George A. NUNLEY, Appellant–Defendant, v. STATE of Indiana, Appellee–Plaintiff.
Case Summary and Issues
George A. Nunley appeals his conviction for robbery as a Class C felony and adjudication as an habitual offender. Nunley presents two issues on appeal: 1) whether there is sufficient evidence to support his robbery conviction; and 2) whether the trial court erred in allowing the State to amend the habitual offender allegation. Concluding that sufficient evidence supports Nunley's robbery conviction but that the trial court erred in allowing the State to amend the habitual offender allegation, we affirm in part, reverse in part, and remand.
Facts and Procedural History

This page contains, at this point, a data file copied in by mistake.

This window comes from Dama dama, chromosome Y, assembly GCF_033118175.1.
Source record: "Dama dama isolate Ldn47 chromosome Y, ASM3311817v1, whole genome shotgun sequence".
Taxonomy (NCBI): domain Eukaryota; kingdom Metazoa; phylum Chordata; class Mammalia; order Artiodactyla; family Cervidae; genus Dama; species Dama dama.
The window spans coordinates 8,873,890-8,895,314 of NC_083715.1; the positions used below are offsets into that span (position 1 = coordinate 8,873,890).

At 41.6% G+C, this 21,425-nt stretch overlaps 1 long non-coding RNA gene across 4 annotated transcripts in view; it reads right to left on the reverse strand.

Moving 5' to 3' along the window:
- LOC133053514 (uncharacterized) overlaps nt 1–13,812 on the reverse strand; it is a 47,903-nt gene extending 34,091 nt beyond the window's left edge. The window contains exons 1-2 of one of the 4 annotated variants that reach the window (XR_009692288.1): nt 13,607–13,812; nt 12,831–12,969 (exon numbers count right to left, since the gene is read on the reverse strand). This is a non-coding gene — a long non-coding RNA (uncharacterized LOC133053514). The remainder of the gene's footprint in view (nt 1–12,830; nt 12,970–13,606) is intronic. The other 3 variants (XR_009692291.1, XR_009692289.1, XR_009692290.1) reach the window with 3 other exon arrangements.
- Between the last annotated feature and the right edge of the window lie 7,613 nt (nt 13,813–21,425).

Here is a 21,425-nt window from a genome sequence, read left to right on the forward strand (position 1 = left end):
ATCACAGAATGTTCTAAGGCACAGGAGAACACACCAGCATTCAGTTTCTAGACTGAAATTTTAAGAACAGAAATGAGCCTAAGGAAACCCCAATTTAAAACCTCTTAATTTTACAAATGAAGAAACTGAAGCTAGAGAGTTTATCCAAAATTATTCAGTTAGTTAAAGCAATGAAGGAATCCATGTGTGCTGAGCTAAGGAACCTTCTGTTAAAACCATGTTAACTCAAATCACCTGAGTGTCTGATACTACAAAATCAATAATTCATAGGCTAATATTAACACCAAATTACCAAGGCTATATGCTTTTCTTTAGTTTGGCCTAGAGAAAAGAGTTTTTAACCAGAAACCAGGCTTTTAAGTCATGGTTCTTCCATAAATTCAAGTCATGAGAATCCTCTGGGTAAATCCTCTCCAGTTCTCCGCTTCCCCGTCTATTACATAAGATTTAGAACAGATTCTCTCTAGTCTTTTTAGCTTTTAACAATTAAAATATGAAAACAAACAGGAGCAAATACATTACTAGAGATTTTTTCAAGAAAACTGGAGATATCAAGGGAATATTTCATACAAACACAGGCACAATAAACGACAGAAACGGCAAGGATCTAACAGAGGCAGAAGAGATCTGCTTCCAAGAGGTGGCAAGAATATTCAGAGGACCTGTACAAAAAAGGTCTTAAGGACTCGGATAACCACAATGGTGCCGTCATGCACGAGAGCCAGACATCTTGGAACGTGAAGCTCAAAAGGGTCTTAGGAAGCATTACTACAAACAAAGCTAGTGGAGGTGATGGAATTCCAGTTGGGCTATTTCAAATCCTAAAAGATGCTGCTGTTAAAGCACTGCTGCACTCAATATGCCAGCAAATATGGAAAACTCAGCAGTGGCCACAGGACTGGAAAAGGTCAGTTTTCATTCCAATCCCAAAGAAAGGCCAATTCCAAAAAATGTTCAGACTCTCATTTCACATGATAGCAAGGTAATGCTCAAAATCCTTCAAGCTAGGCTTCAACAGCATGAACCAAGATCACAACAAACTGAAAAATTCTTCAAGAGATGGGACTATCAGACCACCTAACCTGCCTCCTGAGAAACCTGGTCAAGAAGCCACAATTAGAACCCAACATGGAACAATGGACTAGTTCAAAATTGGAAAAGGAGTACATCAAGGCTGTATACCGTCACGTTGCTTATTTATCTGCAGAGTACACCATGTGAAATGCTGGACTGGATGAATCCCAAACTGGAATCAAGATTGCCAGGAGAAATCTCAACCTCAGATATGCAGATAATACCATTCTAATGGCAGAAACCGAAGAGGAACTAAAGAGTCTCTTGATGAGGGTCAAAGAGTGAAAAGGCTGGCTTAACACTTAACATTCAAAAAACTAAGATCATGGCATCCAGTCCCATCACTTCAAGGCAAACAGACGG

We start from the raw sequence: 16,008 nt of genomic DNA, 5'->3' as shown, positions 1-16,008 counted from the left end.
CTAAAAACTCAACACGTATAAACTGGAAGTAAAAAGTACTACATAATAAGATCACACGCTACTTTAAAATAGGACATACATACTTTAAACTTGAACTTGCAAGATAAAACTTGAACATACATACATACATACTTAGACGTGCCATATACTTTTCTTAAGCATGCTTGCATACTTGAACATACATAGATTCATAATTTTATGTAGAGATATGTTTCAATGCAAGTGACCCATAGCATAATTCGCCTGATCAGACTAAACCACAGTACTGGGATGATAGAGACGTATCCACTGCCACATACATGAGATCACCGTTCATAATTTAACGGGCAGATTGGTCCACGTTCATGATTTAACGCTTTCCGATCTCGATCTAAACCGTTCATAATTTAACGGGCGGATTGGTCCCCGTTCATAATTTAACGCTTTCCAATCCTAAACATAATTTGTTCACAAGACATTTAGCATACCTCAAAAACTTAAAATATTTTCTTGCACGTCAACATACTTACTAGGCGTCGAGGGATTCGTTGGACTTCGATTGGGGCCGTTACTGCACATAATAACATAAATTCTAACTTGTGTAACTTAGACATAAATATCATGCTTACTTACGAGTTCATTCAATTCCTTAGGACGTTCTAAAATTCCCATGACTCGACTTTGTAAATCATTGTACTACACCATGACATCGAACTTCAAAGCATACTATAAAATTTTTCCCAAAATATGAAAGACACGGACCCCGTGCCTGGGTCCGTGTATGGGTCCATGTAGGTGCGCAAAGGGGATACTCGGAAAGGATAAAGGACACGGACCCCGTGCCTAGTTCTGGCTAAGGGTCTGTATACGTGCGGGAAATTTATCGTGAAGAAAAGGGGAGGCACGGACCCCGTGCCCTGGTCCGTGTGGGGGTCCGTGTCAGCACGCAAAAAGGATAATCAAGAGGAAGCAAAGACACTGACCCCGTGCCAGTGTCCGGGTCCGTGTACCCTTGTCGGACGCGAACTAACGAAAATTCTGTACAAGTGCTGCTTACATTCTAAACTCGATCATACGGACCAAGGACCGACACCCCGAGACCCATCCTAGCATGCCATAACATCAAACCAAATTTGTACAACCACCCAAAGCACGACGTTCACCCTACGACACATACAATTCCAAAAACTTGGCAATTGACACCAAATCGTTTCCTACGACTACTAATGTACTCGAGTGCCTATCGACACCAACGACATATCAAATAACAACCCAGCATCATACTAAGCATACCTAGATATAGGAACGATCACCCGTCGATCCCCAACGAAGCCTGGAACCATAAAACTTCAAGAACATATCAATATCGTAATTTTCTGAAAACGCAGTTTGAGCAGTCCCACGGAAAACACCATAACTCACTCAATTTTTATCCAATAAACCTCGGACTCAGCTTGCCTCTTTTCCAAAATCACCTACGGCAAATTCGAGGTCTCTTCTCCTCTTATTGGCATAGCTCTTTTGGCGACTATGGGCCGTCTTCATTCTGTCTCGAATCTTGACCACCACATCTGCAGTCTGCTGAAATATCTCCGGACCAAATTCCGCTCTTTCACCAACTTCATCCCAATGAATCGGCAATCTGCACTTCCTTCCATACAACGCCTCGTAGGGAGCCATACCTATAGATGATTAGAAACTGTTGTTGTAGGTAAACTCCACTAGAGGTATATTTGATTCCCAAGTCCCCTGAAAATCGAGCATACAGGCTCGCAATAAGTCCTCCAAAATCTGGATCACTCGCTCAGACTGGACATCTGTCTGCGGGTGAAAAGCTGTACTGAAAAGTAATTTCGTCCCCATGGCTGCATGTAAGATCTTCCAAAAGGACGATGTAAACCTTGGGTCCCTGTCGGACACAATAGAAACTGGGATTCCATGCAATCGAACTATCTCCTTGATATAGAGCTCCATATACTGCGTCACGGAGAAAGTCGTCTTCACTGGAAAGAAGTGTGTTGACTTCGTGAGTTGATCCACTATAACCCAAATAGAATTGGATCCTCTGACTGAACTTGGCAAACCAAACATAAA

In April 2010, Nunley and his girlfriend Debe Mueller went to a Rite Aid Pharmacy store. The manager on duty at the time was Norman Judd. Judd greeted Nunley and Mueller and asked them if they needed any assistance; they replied that they did not. A few minutes later, Judd again asked them if they needed any help, to which they replied no. Soon thereafter, Judd went into the store's restroom and checked the trash and baby-changer, per store policy, to see whether there was any empty packaging or other trash suggesting that someone had tried to steal merchandise from the store. Judd found nothing of concern at that time.